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Biologic and Materials Sciences and Division of Prosthodontics

Mishina Lab Current Research

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The Molecular Developmental Biology Group uses mouse genetics to study the function of the Bone Morphogenetic Proteins (BMPs) during mouse development.

 

Figure 1. Strategy for tissue-specific disruption of Bmpr1a.

One of the most sensitive targets of environmental toxicants is the early stage embryo. Prior to understanding the mechanisms by which environmental toxicants affect the embryos, researchers must first understand the mechanisms which control embryonic development, making the study of concerted gene function very important.

Developmental processes of vertebrate embryos are regulated, at least in part, by secretory molecules such as growth factors. The focus of the studies in the Molecular Developmental Biology group is on the function of BMPs during mouse development. BMPs are members of the Transforming Growth Factor-b (TGF-β) superfamily and were discovered by their ectopic bone-forming ability. However, recent findings demonstrate that BMPs have pleiotropic functions during embryogenesis, ranging from pattern formation to organogenesis. Extensive studies in humans have also revealed that mutations in BMP ligands, receptors and signaling molecules are involved in the pathogenesis of chondrodysplasia, hypertension and tumorigenesis. Members of the group are interested in understanding the roles that BMPs play in three major areas of embryogenesis: mineralized tissues, neural and neural crest-derived tissues, and body plan formation.

 

Figure 2. Osteoblast-specific disruption of Bmpr1a.

Early embryonic lethality is a problem that group members have encountered in BMP ligand and receptor mutant mice generated by regular gene disruption methods. Because of this problem, the Cre/loxP system was used to produce conditional (tissue-specific) gene mutations. The group’s research approaches should provide valuable insights into how the developmental processes in mineralized tissue, neural tissue and mesodermal tissue involved in body plan formation are regulated by growth factor signaling. The results of these studies may lead to the development of new ways of diagnosing and treating diseases and conditions such as osteoporosis, neural tube defects and failure in body plan pattern formation such as occurs in situs inversus.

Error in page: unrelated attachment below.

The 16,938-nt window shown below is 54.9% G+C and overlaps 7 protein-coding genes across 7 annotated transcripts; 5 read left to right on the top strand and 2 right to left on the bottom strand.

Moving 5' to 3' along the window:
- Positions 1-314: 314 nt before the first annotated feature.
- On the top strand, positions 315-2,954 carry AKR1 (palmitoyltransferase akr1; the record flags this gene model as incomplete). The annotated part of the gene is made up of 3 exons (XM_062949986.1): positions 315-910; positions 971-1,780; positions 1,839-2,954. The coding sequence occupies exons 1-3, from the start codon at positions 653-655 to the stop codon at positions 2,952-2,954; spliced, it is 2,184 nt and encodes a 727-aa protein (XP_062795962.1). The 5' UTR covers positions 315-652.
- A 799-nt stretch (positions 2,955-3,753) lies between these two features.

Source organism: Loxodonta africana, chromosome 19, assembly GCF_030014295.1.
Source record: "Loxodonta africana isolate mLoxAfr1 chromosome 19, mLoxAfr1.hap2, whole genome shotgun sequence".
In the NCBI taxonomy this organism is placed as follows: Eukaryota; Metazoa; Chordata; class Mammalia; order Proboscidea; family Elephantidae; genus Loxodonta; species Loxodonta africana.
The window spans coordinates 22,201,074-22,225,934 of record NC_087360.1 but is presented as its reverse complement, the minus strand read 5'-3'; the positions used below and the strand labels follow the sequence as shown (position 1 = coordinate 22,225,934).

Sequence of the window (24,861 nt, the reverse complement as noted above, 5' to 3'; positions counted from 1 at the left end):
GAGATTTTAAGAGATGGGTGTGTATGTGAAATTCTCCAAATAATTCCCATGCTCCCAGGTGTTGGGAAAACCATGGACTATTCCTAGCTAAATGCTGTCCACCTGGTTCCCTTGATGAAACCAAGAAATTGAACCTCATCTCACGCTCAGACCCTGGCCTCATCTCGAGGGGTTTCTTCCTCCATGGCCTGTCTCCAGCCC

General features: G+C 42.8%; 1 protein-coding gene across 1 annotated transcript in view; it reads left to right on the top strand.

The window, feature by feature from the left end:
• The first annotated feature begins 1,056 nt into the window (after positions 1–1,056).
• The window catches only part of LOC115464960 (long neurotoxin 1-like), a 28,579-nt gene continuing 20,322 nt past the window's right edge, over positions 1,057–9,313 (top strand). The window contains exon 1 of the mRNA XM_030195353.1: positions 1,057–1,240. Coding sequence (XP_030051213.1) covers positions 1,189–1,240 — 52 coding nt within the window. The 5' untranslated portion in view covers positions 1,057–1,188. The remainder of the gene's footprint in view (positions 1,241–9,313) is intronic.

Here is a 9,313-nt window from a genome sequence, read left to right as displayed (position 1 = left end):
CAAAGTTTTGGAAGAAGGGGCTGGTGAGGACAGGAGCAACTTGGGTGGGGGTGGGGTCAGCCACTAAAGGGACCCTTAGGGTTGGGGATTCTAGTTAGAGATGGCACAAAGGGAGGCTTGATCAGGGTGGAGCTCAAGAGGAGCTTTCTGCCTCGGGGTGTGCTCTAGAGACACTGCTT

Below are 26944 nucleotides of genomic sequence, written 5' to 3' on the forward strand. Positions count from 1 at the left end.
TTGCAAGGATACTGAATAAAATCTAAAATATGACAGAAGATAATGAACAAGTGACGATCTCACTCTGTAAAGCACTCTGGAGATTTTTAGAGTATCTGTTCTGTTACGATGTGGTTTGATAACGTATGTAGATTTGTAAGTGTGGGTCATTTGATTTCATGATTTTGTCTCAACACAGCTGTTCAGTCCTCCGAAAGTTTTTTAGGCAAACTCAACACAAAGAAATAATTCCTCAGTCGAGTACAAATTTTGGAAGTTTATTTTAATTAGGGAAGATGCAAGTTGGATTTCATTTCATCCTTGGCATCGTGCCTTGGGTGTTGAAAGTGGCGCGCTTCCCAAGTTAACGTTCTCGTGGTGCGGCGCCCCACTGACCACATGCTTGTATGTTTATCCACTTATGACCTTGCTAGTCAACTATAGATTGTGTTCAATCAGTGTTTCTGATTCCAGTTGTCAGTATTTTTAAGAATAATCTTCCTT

Figure 3. Bilateral expression of Pitx2 in Alk2 chimeras.

The underlying hypothesis of the group’s research is that BMP signaling plays a critical role during the formation and maintenance of these tissues and alteration of BMP signaling causes malformation of the tissues. Successful alteration in the function of BMP-related genes—ligands, receptors, signaling molecules and downstream target genes—in a tissue- and stage-specific manner will lead to a greater understanding and a potential cure for diseases or lesions in the tissues of interest.

Major areas of research:

  • Investigating the molecular mechanisms of bone development and bone remodeling
  • Examining the molecular mechanisms of BMP signaling during neural crest cell differentiation and neural tube development
  • Determining the molecular mechanisms of BMP signaling in pattern and axis formation

Current projects:

  • Bone-specific and stage-specific disruption of Bmpr1a. Bmpr1a encodes the type IA receptor for BMP
  • Functional analyses of Dentin matrix protein 1 and Limbin during skeletogenesis
  • Neural crest-specific disruption of Bmpr1a
  • Effect of environmental stress on BMP signaling during neural tissue formation, especially in BMP2 heterozygous and homozygous mutant mice
  • Epiblast-specific gene disruption of Bmpr1a to determine the role of BMPs in gastrulation and patterning of mesoderm
  • Chimeric analyses of the Alk2 gene mutation and epiblast-specific gene disruption of Alk2 to determine the role of BMPs in establishing left-right asymmetry
 
 
 
Figure 4. Model for function of ALK2 on left-right patterning.
 

 

 

 

 

 

 

 

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